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The Chris O’Brien Lifehouse at RPA, Sydney, Australia

Wednesday 27 Apr 2011

The legacy lives on...

The Chris O’Brien Lifehouse at RPA by Rice Daubney in Sydney, Australia
Rice Daubney 
The Chris O’Brien Lifehouse at RPA by Rice Daubney in Sydney, Australia The Chris O’Brien Lifehouse at RPA by Rice Daubney in Sydney, Australia The Chris O’Brien Lifehouse at RPA by Rice Daubney in Sydney, Australia The Chris O’Brien Lifehouse at RPA by Rice Daubney in Sydney, Australia The Chris O’Brien Lifehouse at RPA by Rice Daubney in Sydney, Australia The Chris O’Brien Lifehouse at RPA by Rice Daubney in Sydney, Australia
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Award Entry

Rice Daubney designs a patient-centred, holistic and integrated cancer care facility envisioned by Professor Chris O'Brien 

The Chris O'Brien Lifehouse at RPA is an innovative new Integrated Cancer Centre to be built on the campus of the existing Royal Prince Alfred Hospital in Sydney NSW, representing a unique integration of private services onto a public tertiary campus. Lifehouse will provide clinical care, research and education to ensure better outcomes for everyone living with cancer. The centre will treat public and private patients alike and be a non-for-profit benevolent institution.

Lifehouse will be a patient centred, integrated facility, providing a broad clinical service including ambulatory care, intervention, treatment and in-patient accommodation. The design will facilitate parallel therapies including an Integrated Medicine unit. The centre is conceived in the vision of the late Professor Chris O'Brien, an internationally recognised Surgeon and Oncologist who headed up the Sydney Cancer Centre at RPA. It is his unique vision and legacy which is the major differentiator for Lifehouse, and the driving force for the conceptual and detailed design of the facility.

The site is set within important heritage fabric. Innovative stacking and efficient planning limits the overall building height. Massing is aimed at reducing perceived bulk. Façade articulation reflects the solar exposure of the long east and west façades. The glazed north east corner is the focus for the entry and reflects the surrounding heritage fabric.

The planning arrangement is simple - two functional zones aligned along the east and west boundaries with a central zone around a dramatic full height atrium - the focus of the circulation and orientation of the design. This reflects the conceptual approach to a somewhat inward facing 'sanctuary' rather than an introverted imposing medical facility. Vertical circulation is separated into two cores with glazed public lifts running through the central atrium. This central space is the spiritual heart of Lifehouse. Incorporating a dramatic artwork it will be the focus of the sanctuary - a spiritual space that will provide discrete glimpses into the operation of the facility whilst facilitating coincidental interactions between researchers, clinicians and patients.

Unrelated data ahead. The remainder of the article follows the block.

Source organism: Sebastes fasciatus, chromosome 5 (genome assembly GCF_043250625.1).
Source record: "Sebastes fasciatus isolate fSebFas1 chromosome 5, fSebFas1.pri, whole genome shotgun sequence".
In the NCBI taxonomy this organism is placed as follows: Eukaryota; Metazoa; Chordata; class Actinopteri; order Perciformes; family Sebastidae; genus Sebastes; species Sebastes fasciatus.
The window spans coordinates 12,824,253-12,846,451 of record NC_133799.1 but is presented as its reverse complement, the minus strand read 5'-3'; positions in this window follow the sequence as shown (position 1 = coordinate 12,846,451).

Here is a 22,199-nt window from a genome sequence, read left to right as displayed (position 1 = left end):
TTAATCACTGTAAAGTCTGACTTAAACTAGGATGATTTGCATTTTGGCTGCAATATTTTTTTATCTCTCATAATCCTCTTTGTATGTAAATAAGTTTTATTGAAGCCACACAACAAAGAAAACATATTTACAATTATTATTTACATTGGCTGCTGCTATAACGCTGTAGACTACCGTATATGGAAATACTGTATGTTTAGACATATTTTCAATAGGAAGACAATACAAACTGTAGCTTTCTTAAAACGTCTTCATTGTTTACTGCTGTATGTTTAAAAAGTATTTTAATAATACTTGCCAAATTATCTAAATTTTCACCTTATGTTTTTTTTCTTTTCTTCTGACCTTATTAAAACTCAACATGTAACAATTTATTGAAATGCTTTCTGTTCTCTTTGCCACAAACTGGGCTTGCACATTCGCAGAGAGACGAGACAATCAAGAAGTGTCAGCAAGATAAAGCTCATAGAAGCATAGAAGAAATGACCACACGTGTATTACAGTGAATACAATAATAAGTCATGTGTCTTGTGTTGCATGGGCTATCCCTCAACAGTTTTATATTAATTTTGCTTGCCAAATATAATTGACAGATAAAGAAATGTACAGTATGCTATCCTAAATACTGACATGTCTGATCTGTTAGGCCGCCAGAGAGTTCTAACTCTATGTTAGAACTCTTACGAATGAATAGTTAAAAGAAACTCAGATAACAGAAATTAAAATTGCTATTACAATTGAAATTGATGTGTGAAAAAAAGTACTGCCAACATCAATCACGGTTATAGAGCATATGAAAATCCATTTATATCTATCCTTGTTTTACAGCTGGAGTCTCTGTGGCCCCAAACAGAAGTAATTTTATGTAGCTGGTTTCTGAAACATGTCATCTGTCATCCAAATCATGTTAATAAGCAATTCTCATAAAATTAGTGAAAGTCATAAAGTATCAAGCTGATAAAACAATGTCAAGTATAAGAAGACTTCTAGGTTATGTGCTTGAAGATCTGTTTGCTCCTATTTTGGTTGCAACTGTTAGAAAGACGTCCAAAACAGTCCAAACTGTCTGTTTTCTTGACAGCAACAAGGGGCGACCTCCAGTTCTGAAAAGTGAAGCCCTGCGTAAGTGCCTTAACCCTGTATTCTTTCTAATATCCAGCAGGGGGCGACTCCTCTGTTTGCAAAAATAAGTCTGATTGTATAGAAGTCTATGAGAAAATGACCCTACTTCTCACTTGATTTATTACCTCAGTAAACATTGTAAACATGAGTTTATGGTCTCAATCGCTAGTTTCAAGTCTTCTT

Clinical relationships and stacking maximise clinical efficiency without compromise to the patient experience. Ambulatory services are arranged over the open lower 3 levels with the interventional unit above. Integrated Medicine is easily accessible to all users on the entry level. Research and education facilities are located mid height with the inpatient facilities, including the ICU, enjoying the best outlook and roof- top healing gardens.

The facility incorporates tri-generation and achieves an Australian 4 green star ESD rating. All inpatient rooms have access to natural ventilation through balcony doors carefully designed to provide amenity without compromising patient safety. Lifehouse has a significant commitment to efficiency and ongoing Facilities Management to facilitate this all documentation will be completed in BIM.

The design focuses on patient centred care as a totally holistic experience. Without compromise to clinical efficiencies emphasis is placed on 'soft spaces' such as circulation routes, waiting areas and private patient spaces. Patient rooms have access to healing gardens and spectacular views. Patient spaces are planned to maximise natural light, with natural material selected and non-clinical ambience.

The Integrated Medicine Centre provides parallel therapies and has a broader cancer community focus, not dissimilar to the concept of the well-known Maggie's Centres. Rice Daubney'scommitment to the client is a design based on a research informed response. This has included extensive research visits to Europe and North America, including client and key clinician representation. Stantec Architecture is appointed as international collaborators for benchmarking and review of the design.

A particular emphasis of the research has been around circulation strategies and overall grossing factors. Stakeholder engagement has been paramount and a unique innovation has seen the creation of two cancer patient user groups representing different age demographics, with an on-going role through the development of the design. Lifehouse has provided a broad representation for the user group process with expert representation from existing departments within RPA, the University of Sydney and other Research Groups.

Key Facts

Status Under construction
Value 0(m€)
Rice Daubney

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